Among other projects, Freeman had written sports-related fiction for magazines, and Jimmy Olsen’s local sports teams are the setting for Superman’s battles against intolerance.

Impatient listeners who want to download and listen to the whole story: Be aware the “15 minute” episodes are more like 10 minutes if you skip or fast-forward through the Kellogg’s Pep commercials and an “In yesterday’s episode…” and “On tomorrow…” summaries at the beginning and end.

Incidentally, according to the Superman historians at Wikia, the character of editor White was first created for the radio series in 1939, then migrated into Superman’s comic book, cartoons, television and feature film adaptations. Julian Noa played the role on the radio for the full dozen years of the program.

The “Clan of the Fiery Cross” story also reminded me of the real Pulitzer Prize winning editorials of two small North Carolina newspapers who fought the real-life Klan a little later. Editor Horace Carter spent three years editorializing against racism and bigotryin more than 130 articles — and Tabor City, N.C., was no Metropolis — with no Superman to protect the editor.

From the site:

“In May 1953 his efforts were recognized when his weekly paper, the Tabor City Tribune, received the Pulitzer Prize for Public Service, considered by many the most prestigious of the Pulitzers annually awarded for journalism. The Tribune became the first weekly paper to receive the esteemed award.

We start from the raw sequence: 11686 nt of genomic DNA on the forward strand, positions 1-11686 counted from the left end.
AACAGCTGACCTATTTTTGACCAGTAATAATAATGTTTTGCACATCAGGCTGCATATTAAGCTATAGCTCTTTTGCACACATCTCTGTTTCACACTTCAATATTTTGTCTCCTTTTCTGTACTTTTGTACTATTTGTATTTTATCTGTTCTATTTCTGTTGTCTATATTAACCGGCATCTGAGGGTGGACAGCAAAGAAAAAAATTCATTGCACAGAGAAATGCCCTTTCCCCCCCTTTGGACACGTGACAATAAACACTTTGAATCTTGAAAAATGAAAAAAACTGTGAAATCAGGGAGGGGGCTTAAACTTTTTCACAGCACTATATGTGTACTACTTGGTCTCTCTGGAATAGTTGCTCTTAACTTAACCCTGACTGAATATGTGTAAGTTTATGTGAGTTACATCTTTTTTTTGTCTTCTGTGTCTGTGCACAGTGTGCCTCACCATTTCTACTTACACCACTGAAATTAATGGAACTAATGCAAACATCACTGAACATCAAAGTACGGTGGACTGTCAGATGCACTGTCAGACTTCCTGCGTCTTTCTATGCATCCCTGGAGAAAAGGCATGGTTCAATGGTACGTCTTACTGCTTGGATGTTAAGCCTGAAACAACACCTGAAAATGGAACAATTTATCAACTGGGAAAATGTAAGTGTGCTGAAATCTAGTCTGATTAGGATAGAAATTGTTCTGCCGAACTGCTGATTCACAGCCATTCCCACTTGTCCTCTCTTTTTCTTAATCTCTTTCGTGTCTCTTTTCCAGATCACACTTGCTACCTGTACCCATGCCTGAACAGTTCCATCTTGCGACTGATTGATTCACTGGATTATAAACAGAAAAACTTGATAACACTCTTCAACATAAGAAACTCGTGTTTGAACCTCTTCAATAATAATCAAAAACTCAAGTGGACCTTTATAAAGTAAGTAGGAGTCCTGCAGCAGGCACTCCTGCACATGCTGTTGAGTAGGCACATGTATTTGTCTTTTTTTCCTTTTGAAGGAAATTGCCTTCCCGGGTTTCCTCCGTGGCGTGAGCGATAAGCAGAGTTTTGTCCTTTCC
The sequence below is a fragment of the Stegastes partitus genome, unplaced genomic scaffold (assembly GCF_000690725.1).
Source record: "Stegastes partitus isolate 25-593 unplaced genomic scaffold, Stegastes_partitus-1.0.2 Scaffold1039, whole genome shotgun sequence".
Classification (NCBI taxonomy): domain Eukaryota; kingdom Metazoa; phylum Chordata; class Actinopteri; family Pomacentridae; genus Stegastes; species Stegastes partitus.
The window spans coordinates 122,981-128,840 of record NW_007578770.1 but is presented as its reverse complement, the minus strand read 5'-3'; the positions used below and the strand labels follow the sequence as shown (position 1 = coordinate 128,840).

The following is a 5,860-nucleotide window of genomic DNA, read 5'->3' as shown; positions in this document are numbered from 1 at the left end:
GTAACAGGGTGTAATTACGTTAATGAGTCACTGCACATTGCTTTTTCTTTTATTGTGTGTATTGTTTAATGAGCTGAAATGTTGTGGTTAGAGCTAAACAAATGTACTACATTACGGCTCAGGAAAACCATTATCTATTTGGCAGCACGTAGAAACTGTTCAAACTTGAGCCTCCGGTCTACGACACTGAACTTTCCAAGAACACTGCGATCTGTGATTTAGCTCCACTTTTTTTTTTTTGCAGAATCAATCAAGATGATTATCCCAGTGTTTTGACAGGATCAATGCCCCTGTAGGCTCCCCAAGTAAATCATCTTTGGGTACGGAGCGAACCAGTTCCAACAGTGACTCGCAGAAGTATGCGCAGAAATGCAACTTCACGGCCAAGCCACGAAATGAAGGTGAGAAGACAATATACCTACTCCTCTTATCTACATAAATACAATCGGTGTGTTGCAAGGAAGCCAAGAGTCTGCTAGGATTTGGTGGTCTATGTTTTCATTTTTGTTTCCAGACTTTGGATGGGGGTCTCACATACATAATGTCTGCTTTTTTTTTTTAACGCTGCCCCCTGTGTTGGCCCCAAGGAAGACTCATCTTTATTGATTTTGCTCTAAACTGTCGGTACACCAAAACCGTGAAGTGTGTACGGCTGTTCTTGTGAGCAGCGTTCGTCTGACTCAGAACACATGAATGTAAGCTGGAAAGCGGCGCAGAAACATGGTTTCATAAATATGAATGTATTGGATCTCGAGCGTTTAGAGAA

“Sharing the Public Service Pulitzer with Carter was a neighboring publication, the News Reporter of Whiteville, N. C., and its editor Willard Cole. Cole, like Carter, editorialized against the Klan, risking his safety and the newspaper’s welfare.”

More sources:

Updated Oct.2 with Stetson Kennedy information above.

About Bob Stepno

mild-mannered reporter who found computers & the Web in grad school in the 1980s (Wesleyan) and '90s (UNC); taught journalism, media studies, Web production; retired to write, make music, photograph sunsets & walks in the woods.
This entry was posted in 1940s, editors, Perry White, Pulitzer Prize, Superman. Bookmark the permalink.